- Do the roles of men and women vary among cultures?
- What determines gender characteristics?
- Are effects of gender on one’s personality driven by physiology, culture or are they learned?
Many stereotypes infest our perception of gender differences. In many cultures such as American, men are described as dominating, aggressive, task oriented and they exhibit higher sexual drive than women. Women on the other hand have been stereotyped as delicate, home-centred and interested in love. There are more than a few exceptions to these stereotypes. The reality is very different and that is why we should be vary of pseudoscience, distortions and deletions that are used to justify these generalizations.
Culture is a set a common behaviour and we are exposed to in the ecosystem we live in. This shapes our sexual behaviour and personality. Culture tends to subtly reward and criticize certain behaviours. Men and women, boys and girls attend to different systems and models of behaviours. Mass media too contributes to the classical conditioning that takes shape in the early years. Boys playing with guns and cars and girls in pink frocks often appear in commercials, in books and cartoons and this contributes to the sense of “expected” social behaviour in children.
Many research studies on gender diversity have overthrown age old stereotypes about the nature of men and the nature of women. Many generalisations about masculinity and femininity have been debunked. While, there are significant differences, physiologically, between men and women, it is also suggested that there are as many if not more differences among women and among men than between men and women.
Gender differences have had a significant impact on the way we communicate and exercise influence on our environment. Gender stereotypes have had a negative effect, especially for women, in the way they are perceived as managers, leaders and employees at workplace. Many research studies (such as Mason, 1994) have shown that there seems to be a difference between the purpose of communication between men and women.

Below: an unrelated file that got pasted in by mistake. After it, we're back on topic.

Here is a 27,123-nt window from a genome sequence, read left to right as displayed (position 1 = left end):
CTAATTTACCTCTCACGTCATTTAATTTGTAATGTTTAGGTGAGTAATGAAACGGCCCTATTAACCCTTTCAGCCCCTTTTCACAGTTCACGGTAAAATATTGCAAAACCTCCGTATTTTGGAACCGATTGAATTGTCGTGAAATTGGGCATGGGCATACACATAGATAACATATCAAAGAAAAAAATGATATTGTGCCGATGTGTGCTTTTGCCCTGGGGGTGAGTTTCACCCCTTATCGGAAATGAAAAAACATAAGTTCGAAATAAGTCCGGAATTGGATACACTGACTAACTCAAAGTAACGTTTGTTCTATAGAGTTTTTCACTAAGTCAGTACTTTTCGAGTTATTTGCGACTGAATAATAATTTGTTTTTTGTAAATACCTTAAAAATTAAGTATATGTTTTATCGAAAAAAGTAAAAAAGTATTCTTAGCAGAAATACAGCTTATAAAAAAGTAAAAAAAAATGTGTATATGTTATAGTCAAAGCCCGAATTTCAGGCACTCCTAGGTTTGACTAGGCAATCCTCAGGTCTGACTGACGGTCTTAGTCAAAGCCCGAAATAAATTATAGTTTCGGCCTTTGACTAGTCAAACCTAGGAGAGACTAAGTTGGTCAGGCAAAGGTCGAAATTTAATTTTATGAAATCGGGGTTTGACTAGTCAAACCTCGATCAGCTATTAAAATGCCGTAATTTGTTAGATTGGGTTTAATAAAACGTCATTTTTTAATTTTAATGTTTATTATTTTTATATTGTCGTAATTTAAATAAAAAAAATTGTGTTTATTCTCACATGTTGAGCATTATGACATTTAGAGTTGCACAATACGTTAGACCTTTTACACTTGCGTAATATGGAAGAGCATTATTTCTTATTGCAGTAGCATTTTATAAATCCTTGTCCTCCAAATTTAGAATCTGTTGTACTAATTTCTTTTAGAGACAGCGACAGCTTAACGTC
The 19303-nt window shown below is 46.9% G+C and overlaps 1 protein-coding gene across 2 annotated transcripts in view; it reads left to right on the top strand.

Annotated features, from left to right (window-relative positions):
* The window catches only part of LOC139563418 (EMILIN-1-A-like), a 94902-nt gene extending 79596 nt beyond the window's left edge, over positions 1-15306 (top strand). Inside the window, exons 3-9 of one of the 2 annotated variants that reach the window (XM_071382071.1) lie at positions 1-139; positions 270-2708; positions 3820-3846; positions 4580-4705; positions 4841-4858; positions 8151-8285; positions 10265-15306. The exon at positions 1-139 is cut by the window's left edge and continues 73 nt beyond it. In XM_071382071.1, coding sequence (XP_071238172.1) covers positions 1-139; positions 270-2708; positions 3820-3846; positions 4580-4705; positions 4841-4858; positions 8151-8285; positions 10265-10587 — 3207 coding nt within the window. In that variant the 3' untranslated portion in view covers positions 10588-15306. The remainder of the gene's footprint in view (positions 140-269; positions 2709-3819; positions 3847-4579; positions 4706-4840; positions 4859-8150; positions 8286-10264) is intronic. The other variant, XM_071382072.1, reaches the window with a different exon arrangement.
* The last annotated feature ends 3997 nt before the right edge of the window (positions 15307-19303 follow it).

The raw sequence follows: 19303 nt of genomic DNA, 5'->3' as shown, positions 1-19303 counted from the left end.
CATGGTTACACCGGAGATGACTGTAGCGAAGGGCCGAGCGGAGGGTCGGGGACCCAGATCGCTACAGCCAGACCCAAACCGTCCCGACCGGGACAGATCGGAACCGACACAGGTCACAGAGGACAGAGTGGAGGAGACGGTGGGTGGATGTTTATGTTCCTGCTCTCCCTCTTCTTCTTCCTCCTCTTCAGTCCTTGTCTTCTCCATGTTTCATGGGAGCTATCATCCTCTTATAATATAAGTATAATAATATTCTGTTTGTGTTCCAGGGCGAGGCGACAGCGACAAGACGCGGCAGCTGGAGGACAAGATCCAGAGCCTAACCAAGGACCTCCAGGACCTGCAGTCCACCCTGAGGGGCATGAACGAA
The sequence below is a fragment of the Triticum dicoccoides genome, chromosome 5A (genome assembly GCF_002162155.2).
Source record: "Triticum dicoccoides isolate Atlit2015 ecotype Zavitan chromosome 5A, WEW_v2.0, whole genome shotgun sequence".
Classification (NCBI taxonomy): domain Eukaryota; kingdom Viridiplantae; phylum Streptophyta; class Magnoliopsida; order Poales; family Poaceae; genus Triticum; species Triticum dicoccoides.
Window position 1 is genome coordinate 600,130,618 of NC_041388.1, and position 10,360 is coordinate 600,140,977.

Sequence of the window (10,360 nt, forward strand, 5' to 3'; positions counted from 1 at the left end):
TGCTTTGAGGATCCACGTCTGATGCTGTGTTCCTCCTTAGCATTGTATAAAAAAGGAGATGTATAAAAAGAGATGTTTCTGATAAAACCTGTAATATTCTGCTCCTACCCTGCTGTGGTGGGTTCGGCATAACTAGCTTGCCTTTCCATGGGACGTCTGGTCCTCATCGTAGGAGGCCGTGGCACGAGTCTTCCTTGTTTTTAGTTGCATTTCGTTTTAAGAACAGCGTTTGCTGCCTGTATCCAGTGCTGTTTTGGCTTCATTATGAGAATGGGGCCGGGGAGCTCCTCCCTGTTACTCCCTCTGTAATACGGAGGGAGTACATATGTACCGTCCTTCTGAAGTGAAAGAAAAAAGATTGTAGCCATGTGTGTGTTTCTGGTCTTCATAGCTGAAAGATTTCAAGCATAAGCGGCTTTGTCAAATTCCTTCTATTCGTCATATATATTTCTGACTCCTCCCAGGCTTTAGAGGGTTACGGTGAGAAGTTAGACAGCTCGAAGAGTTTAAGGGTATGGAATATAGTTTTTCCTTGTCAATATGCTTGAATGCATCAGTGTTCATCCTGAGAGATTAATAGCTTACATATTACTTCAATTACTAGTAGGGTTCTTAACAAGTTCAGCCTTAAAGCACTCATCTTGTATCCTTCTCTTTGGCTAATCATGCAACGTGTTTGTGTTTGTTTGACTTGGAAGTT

Women tend to communicate to build connections and nurture relationships while men tend to use communication to exert dominance and assert their point of view. This also stems from the difference in social objectives of the two genders as pointed out by Miller in 1976. Women tend to strive for social interactions and men for driving their independence. Together, these tendencies result in women being more expressive, they value cooperation and have a more communal orientation whereas men tend to assert themselves, establish dominance and focus on outcomes from every conversation (Maltz & Borker, 1982).
Based on the immediate surroundings and role models in early childhood, both men and women may develop varying degrees of masculinity and femininity in the classical sense. Because of the social pressure and social roles played by men, they often develop traits that are backed by physiological predispositions – like developing high order visual skills, sexual drive and a dominating nature. On the other hand, women may develop, based on the social roles, social exposure and their surroundings, and backed by genetic predispositions, high order verbal skills and a nurturing nature.
Overall, it is good to realize that our perception of gender differences is driven by stereotypes, false assumptions, distortions and deletions. While there is a physiological difference between men and women, it is social context that results in the formation personality or behavioural style of an individual. This includes social roles and social demands on an individual.